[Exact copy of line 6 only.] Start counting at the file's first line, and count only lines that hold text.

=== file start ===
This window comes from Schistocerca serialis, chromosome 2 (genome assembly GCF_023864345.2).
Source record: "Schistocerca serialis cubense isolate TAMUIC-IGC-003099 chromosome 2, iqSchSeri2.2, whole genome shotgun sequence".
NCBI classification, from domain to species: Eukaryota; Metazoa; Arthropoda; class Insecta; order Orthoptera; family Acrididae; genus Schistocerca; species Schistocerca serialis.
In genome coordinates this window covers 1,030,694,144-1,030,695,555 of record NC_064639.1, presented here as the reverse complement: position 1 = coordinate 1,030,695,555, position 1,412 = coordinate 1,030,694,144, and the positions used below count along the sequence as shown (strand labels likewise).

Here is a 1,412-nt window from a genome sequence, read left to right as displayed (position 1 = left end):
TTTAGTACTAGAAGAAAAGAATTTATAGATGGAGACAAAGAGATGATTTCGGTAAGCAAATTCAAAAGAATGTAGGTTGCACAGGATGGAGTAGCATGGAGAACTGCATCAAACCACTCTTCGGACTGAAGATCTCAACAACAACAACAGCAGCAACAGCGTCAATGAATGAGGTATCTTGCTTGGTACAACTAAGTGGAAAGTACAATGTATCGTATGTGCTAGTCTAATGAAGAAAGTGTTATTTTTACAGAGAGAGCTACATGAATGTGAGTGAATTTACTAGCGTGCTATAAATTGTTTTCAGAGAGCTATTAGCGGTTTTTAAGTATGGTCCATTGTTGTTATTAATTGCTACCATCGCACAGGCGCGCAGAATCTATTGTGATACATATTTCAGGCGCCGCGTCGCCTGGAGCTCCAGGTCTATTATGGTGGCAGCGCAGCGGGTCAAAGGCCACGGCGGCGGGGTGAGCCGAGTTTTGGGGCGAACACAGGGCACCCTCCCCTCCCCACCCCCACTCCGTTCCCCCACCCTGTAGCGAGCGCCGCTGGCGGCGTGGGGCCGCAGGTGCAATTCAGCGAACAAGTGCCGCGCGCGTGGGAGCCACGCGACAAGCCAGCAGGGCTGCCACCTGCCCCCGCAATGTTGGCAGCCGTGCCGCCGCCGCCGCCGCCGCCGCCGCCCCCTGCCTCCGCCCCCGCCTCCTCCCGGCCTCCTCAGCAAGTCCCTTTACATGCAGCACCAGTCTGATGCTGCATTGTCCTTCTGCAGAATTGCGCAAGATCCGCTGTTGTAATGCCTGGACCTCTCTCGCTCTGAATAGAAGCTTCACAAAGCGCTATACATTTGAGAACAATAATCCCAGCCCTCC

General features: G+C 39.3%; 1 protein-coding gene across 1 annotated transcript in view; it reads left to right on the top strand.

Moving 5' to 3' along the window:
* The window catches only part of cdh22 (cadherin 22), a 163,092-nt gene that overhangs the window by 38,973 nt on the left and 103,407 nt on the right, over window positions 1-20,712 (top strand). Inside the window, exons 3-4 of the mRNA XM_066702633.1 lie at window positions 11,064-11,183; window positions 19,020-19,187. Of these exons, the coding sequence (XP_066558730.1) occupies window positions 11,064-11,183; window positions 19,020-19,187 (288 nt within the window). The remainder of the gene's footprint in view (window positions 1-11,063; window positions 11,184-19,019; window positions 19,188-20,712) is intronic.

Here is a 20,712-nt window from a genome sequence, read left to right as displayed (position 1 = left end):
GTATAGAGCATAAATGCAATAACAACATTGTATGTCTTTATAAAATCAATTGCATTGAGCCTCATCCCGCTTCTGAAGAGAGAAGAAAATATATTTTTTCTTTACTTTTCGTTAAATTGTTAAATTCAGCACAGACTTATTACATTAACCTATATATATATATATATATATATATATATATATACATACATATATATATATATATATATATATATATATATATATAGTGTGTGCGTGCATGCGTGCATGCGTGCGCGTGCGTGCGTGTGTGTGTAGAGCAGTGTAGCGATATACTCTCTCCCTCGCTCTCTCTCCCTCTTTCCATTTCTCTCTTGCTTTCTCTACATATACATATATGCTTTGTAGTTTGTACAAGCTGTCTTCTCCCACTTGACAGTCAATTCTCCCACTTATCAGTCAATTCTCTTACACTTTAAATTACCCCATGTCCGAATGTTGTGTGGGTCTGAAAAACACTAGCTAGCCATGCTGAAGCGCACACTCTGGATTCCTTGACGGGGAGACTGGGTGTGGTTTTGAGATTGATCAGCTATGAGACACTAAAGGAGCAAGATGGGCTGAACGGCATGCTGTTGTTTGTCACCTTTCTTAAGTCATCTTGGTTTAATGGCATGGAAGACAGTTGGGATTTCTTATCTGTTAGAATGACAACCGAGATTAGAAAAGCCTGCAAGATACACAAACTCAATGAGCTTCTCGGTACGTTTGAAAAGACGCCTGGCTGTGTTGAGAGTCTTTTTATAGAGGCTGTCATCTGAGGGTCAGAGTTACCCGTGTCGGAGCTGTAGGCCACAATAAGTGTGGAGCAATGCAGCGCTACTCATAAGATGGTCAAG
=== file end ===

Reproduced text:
TTTAGTACTAGAAGAAAAGAATTTATAGATGGAGACAAAGAGATGATTTCGGTAAGCAAATTCAAAAGAATGTAGGTTGCACAGGATGGAGTAGCATGGAGAACTGCATCAAACCACTCTTCGGACTGAAGATCTCAACAACAACAACAGCAGCAACAGCGTCAATGAATGAGGTATCTTGCTTGGTACAACTAAGTGGAAAGTACAATGTATCGTATGTGCTAGTCTAATGAAGAAAGTGTTATTTTTACAGAGAGAGCTACATGAATGTGAGTGAATTTACTAGCGTGCTATAAATTGTTTTCAGAGAGCTATTAGCGGTTTTTAAGTATGGTCCATTGTTGTTATTAATTGCTACCATCGCACAGGCGCGCAGAATCTATTGTGATACATATTTCAGGCGCCGCGTCGCCTGGAGCTCCAGGTCTATTATGGTGGCAGCGCAGCGGGTCAAAGGCCACGGCGGCGGGGTGAGCCGAGTTTTGGGGCGAACACAGGGCACCCTCCCCTCCCCACCCCCACTCCGTTCCCCCACCCTGTAGCGAGCGCCGCTGGCGGCGTGGGGCCGCAGGTGCAATTCAGCGAACAAGTGCCGCGCGCGTGGGAGCCACGCGACAAGCCAGCAGGGCTGCCACCTGCCCCCGCAATGTTGGCAGCCGTGCCGCCGCCGCCGCCGCCGCCGCCGCCCCCTGCCTCCGCCCCCGCCTCCTCCCGGCCTCCTCAGCAAGTCCCTTTACATGCAGCACCAGTCTGATGCTGCATTGTCCTTCTGCAGAATTGCGCAAGATCCGCTGTTGTAATGCCTGGACCTCTCTCGCTCTGAATAGAAGCTTCACAAAGCGCTATACATTTGAGAACAATAATCCCAGCCCTCC